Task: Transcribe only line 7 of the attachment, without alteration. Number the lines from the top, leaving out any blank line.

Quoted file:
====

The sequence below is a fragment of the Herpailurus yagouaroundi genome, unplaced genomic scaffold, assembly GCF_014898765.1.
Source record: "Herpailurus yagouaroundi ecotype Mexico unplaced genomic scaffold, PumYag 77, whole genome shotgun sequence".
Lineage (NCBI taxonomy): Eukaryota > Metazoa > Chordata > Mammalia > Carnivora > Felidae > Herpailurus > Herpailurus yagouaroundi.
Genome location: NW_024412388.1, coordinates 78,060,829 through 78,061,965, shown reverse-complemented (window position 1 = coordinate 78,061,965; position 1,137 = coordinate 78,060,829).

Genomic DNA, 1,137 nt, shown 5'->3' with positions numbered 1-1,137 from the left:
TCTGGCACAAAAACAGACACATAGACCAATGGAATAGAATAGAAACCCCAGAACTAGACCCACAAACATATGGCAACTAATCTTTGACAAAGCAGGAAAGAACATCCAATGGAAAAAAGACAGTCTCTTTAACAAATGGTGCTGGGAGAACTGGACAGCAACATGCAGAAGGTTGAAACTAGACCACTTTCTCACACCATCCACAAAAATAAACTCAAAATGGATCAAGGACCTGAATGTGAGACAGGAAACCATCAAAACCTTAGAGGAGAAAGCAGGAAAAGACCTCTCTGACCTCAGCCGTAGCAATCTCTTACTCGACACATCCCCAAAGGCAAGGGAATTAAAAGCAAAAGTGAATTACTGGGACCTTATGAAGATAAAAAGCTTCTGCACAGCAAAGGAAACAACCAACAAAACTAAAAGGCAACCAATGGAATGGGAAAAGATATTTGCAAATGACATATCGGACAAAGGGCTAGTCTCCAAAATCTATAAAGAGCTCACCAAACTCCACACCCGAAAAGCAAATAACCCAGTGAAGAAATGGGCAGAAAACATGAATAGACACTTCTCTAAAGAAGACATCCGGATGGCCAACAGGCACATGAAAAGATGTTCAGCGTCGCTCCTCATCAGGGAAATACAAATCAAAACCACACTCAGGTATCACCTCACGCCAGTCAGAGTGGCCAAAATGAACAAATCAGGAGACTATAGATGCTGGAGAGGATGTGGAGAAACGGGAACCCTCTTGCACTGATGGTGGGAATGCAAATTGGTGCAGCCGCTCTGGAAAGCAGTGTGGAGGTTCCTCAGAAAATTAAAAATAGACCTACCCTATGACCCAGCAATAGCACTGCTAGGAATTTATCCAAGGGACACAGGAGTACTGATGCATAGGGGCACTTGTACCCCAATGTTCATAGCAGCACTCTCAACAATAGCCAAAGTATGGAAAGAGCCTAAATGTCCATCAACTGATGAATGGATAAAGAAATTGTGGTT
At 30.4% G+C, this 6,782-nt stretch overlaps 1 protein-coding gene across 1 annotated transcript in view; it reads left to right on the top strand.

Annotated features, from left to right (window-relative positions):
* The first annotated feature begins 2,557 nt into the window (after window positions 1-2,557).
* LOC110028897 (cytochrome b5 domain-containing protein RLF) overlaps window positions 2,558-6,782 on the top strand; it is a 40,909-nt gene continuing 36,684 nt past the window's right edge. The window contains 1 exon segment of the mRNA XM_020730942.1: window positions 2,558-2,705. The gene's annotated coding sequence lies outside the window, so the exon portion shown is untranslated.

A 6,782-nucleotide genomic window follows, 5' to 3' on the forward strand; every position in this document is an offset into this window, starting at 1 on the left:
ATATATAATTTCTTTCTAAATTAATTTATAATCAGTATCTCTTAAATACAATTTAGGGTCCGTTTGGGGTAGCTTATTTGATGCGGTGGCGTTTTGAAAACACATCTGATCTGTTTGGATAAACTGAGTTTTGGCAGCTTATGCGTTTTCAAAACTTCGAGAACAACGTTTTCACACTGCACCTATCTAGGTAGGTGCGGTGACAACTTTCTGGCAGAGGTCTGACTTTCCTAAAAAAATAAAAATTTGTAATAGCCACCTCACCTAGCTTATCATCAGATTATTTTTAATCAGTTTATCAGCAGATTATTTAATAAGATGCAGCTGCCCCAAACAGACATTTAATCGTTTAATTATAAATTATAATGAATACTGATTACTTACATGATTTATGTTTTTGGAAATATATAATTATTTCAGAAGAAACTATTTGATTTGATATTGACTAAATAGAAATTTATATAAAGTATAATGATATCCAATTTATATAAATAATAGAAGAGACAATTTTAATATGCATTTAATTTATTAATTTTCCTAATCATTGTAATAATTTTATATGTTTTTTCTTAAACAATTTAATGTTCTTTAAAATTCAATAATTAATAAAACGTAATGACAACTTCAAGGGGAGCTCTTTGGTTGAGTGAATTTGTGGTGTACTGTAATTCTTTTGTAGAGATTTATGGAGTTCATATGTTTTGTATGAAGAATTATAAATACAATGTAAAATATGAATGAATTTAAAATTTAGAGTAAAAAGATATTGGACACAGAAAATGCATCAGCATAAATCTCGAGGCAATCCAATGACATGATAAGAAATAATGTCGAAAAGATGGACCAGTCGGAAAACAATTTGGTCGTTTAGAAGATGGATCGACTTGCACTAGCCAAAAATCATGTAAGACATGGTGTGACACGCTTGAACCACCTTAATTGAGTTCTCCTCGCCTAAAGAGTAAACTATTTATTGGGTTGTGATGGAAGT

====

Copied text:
At 30.4% G+C, this 6,782-nt stretch overlaps 1 protein-coding gene across 1 annotated transcript in view; it reads left to right on the top strand.